NEW YORK (
) -- For my No. 3 energy/
of 2010, I've already given you a refiner:
. For my No. 2 pick, I have an oil service company:
Picking energy stocks is no different from selecting stocks in other sectors. You either like momentum stocks (the ones that have good charts and hot money moving into them) or you're a value investor and look for underpriced and underperforming companies that are poised to make a turnaround.
I've always been a daytrader in oil, so I understand momentum. But for my portfolio and my loyal
readers, I try to recommend stocks that have longer-term potential and great stories to go with them. In this role I'm a value player, and nothing strikes me as having more value right now than Baker Hughes.
In oil services, the single most quoted metric is rig counts, and the rig counts for 2009 have been miserable, falling to an historic low of 876 in June. Those figures have done much to help depress shares of Baker Hughes and many of the other oil service stocks. Baker Hughes, which as recently as early 2008 was a $90 stock, now languishes at around $40.
Baker Hughes has always been the little sister to oil service leaders
. Investors looking to gain exposure to the sector often passed over Baker Hughes in favor of the larger companies.
In some ways Baker Hughes deserves its second-class citizenship. The company has been slower than Halliburton and Schlumberger to modernize and increase its international exposure.
But two things convince me that Baker Hughes is in the process of turning everything around.
First, the company recently acquired
in an accretive deal. BJ services will give Baker Hughes access to the more modern injection technologies it previously lacked, which will enable Baker Hughes to service many deeper and more complex well systems and withdraw more oil and gas from them. This is a deal that forcefully brings Baker Hughes into the 21st century and puts it on a more equal footing with powerhouses Halliburton and Schlumberger.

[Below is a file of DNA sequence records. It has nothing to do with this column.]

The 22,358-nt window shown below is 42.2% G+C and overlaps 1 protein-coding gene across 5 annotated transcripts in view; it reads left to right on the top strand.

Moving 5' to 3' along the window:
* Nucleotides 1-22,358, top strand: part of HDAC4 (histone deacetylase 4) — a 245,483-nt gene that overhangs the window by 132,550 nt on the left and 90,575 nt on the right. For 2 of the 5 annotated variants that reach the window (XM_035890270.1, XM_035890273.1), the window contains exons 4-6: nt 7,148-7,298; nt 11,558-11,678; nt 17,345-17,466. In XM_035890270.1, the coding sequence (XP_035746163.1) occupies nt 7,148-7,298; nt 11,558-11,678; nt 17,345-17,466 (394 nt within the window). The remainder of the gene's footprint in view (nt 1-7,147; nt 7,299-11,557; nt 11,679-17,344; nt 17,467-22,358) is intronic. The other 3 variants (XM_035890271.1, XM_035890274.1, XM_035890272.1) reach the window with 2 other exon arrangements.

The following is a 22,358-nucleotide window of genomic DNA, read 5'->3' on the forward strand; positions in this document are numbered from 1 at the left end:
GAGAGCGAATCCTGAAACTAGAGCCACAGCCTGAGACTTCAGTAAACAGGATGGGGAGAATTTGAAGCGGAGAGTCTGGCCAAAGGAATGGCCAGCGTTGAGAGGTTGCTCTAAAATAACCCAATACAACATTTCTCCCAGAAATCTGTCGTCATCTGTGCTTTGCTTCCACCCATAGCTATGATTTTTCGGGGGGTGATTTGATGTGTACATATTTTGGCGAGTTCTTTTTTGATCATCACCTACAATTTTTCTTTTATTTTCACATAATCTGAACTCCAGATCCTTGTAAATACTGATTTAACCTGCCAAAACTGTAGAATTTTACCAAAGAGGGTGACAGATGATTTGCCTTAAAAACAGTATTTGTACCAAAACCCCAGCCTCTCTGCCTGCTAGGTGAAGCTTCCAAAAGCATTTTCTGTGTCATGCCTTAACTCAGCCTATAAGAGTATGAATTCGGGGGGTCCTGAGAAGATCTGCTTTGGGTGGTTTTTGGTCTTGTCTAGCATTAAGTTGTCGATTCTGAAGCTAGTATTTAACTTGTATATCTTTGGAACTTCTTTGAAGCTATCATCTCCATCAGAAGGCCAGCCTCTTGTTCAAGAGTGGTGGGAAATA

Second, every analyst report I read says that a growing shortage of oil service providers will become critical in late 2010 and 2011. Ole Slorer of Morgan Stanley, an oil-patch analyst I trust, has predicted that by mid-2011 every available rig will be in service. Already we can see that trend forming. Rig counts have gone up eight straight weeks and are now at 1160 for the week ending Dec. 11.
If that scenario plays out, oil service companies like Baker Hughes will not need to compete for business as much as find a robust stick with which to beat the customers away. If that happens, Baker Hughes' current share price will look awfully cheap.
This is a great value story. Baker Hughes is a stock that has had the fundamentals working against it and a depressed price, but now suddenly there are indications that things will get a lot better. Benjamin Graham and Warren Buffett would be proud. That's why Baker Hughes is one of my top stocks for 2010.
-- Written by Daniel Dicker in New York.
At the time of publication, Dicker owned Baker Hughes and Valero.
Dan Dicker has been a floor trader at the New York Mercantile Exchange with more than 20 years' experience. He is a licensed commodities trade adviser. Dan's recognized energy market expertise includes active trading in crude oil, natural gas, unleaded gasoline and heating oil futures contracts; fundamental analysis including supply and demand statistics (DOE, EIA), CFTC trade reportage, volume and open interest; technical analysis including trend analysis, stochastics, Bollinger Bands, Elliot Wave theory, bar and tick charting and Japanese candlesticks; and trading expertise in outright, intermarket and intramarket spreads and cracks.
Dan also designed and supervised the introduction of the new Nymex PJM electricity futures contract, launched in April 2003, which cleared more than 600,000 contracts last year alone. Its launch has been the basis of Nymex's resurgence in the clearing of power market contracts over the last three years.
Dan Dicker has appeared as an energy analyst since 2002 with all the major financial news networks. He has lent his expertise in hundreds of live radio and television broadcasts as an analyst of the oil markets on CNBC, Bloomberg US and UK and CNNfn. Dan is the author of many energy articles published in Nymex and other trade journals.
Dan obtained a bachelor of arts degree from the State University of New York at Stony Brook in 1982.